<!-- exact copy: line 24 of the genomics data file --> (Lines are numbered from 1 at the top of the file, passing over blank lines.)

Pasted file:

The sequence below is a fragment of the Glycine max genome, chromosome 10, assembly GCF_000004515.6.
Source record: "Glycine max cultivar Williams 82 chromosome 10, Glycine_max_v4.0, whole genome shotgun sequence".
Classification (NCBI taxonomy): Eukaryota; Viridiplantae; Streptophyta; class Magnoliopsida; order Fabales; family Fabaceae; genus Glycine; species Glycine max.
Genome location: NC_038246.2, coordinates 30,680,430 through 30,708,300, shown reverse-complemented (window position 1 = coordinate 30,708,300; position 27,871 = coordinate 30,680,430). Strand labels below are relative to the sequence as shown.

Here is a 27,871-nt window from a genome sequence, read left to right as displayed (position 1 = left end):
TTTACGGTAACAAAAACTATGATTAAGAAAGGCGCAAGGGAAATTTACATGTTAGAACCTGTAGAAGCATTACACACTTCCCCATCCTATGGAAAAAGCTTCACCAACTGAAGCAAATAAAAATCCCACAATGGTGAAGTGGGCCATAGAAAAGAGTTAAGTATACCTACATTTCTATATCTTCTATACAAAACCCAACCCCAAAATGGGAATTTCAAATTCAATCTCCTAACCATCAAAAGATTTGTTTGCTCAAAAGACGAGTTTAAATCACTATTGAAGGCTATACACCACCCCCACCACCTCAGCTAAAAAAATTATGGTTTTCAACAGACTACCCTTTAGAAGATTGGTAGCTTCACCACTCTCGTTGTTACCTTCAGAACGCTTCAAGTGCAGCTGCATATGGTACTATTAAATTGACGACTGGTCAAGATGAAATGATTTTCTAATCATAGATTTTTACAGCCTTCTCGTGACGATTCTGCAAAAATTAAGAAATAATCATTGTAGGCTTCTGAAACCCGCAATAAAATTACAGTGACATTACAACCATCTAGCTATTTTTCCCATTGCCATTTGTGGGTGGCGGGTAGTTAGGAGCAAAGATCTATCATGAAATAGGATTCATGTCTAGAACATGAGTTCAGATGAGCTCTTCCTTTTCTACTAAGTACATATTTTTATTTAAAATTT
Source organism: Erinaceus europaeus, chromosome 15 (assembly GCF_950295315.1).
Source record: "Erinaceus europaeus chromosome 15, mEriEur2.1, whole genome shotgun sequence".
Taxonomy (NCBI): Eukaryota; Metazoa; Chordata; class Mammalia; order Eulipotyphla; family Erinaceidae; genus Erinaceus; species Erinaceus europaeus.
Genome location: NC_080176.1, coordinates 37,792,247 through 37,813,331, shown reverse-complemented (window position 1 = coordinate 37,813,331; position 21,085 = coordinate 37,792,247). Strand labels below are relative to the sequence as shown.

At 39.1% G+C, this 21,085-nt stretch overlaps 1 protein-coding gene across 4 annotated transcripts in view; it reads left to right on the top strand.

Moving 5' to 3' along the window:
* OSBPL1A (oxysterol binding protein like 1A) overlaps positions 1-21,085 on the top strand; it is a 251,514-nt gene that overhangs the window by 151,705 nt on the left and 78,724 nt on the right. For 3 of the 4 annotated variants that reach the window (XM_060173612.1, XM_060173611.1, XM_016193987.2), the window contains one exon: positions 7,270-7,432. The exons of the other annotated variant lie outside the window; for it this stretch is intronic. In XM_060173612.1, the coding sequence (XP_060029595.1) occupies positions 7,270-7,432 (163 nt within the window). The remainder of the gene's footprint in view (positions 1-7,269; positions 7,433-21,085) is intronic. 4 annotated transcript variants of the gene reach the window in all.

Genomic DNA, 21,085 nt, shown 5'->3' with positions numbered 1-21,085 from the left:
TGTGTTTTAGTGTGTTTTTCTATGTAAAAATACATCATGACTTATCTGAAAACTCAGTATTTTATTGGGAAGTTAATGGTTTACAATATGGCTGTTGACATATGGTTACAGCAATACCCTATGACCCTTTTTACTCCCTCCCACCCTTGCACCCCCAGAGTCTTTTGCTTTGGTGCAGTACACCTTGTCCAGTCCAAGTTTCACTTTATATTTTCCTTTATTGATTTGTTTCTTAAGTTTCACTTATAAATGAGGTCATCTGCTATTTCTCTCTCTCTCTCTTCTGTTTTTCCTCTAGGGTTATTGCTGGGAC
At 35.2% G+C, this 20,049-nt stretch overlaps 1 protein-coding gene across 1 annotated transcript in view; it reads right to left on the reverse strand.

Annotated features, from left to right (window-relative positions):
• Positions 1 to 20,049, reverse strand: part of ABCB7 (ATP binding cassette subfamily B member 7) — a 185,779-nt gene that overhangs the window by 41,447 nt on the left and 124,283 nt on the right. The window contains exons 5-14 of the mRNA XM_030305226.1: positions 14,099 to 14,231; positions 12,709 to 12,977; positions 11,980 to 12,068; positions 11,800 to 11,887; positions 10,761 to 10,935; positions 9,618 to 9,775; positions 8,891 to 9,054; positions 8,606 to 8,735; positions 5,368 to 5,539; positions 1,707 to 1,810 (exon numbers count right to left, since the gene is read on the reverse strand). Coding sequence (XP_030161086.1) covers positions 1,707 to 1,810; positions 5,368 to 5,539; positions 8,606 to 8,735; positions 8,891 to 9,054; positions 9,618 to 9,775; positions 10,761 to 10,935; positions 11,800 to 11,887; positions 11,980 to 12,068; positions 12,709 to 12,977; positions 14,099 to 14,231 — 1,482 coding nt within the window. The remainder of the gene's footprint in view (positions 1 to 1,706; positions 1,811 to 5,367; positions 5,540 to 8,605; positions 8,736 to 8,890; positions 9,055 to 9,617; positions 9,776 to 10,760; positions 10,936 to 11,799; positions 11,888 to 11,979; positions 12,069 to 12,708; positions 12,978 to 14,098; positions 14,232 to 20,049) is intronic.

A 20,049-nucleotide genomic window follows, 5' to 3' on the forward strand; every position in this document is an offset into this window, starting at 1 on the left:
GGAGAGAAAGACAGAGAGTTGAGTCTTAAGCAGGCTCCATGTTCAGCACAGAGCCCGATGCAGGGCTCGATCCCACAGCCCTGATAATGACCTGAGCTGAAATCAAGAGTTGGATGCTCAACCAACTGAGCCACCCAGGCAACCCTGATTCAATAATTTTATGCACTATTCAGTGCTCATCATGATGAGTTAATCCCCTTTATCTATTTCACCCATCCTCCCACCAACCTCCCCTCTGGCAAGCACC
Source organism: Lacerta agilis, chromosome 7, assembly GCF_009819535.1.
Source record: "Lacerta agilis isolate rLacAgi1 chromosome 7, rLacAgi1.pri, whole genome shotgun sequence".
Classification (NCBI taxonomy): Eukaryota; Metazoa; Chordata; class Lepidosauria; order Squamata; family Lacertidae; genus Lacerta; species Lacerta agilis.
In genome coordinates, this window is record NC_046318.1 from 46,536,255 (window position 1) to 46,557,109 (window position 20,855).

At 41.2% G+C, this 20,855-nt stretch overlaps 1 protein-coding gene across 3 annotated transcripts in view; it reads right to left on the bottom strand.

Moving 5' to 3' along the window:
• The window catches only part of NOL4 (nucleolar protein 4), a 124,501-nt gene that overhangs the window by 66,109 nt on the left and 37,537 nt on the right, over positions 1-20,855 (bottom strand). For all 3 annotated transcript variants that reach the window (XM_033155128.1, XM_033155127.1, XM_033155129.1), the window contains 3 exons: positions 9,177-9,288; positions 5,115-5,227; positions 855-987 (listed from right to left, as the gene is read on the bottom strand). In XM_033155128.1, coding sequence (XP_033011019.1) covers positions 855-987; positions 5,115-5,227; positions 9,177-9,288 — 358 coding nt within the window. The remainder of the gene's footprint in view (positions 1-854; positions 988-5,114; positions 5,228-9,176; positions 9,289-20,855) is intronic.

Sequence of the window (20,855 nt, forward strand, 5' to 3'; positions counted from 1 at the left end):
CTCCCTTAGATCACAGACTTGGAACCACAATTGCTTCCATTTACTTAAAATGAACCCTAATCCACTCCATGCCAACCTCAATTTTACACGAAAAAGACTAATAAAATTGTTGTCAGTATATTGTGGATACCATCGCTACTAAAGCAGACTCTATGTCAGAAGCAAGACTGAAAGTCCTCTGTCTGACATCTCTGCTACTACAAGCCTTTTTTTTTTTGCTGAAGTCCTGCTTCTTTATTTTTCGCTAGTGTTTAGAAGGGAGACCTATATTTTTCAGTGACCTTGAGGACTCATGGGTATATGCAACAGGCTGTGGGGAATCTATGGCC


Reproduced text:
In genome coordinates, this window is record NC_046318.1 from 46,536,255 (window position 1) to 46,557,109 (window position 20,855).